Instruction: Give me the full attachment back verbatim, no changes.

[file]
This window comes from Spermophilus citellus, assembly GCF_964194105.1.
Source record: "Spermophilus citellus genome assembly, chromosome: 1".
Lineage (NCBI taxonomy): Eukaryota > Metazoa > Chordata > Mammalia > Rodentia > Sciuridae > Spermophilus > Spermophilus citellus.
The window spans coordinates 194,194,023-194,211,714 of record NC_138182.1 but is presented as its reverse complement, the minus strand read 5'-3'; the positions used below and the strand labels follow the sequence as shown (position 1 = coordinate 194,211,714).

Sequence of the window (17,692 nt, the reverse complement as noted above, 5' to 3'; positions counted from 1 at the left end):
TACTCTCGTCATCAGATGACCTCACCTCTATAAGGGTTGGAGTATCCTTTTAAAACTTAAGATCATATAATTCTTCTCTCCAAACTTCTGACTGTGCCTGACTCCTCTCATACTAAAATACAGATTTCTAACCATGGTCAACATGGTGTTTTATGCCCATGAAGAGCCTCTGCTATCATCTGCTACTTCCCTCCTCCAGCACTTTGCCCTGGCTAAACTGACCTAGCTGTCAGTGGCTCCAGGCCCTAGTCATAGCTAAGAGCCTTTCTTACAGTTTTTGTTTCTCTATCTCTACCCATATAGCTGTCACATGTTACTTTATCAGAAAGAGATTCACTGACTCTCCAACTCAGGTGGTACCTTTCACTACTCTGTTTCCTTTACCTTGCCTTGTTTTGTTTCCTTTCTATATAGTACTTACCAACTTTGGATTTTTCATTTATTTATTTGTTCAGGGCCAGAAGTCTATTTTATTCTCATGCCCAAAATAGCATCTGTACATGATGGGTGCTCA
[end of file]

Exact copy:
This window comes from Spermophilus citellus, assembly GCF_964194105.1.
Source record: "Spermophilus citellus genome assembly, chromosome: 1".
Lineage (NCBI taxonomy): Eukaryota > Metazoa > Chordata > Mammalia > Rodentia > Sciuridae > Spermophilus > Spermophilus citellus.
The window spans coordinates 194,194,023-194,211,714 of record NC_138182.1 but is presented as its reverse complement, the minus strand read 5'-3'; the positions used below and the strand labels follow the sequence as shown (position 1 = coordinate 194,211,714).

Sequence of the window (17,692 nt, the reverse complement as noted above, 5' to 3'; positions counted from 1 at the left end):
TACTCTCGTCATCAGATGACCTCACCTCTATAAGGGTTGGAGTATCCTTTTAAAACTTAAGATCATATAATTCTTCTCTCCAAACTTCTGACTGTGCCTGACTCCTCTCATACTAAAATACAGATTTCTAACCATGGTCAACATGGTGTTTTATGCCCATGAAGAGCCTCTGCTATCATCTGCTACTTCCCTCCTCCAGCACTTTGCCCTGGCTAAACTGACCTAGCTGTCAGTGGCTCCAGGCCCTAGTCATAGCTAAGAGCCTTTCTTACAGTTTTTGTTTCTCTATCTCTACCCATATAGCTGTCACATGTTACTTTATCAGAAAGAGATTCACTGACTCTCCAACTCAGGTGGTACCTTTCACTACTCTGTTTCCTTTACCTTGCCTTGTTTTGTTTCCTTTCTATATAGTACTTACCAACTTTGGATTTTTCATTTATTTATTTGTTCAGGGCCAGAAGTCTATTTTATTCTCATGCCCAAAATAGCATCTGTACATGATGGGTGCTCA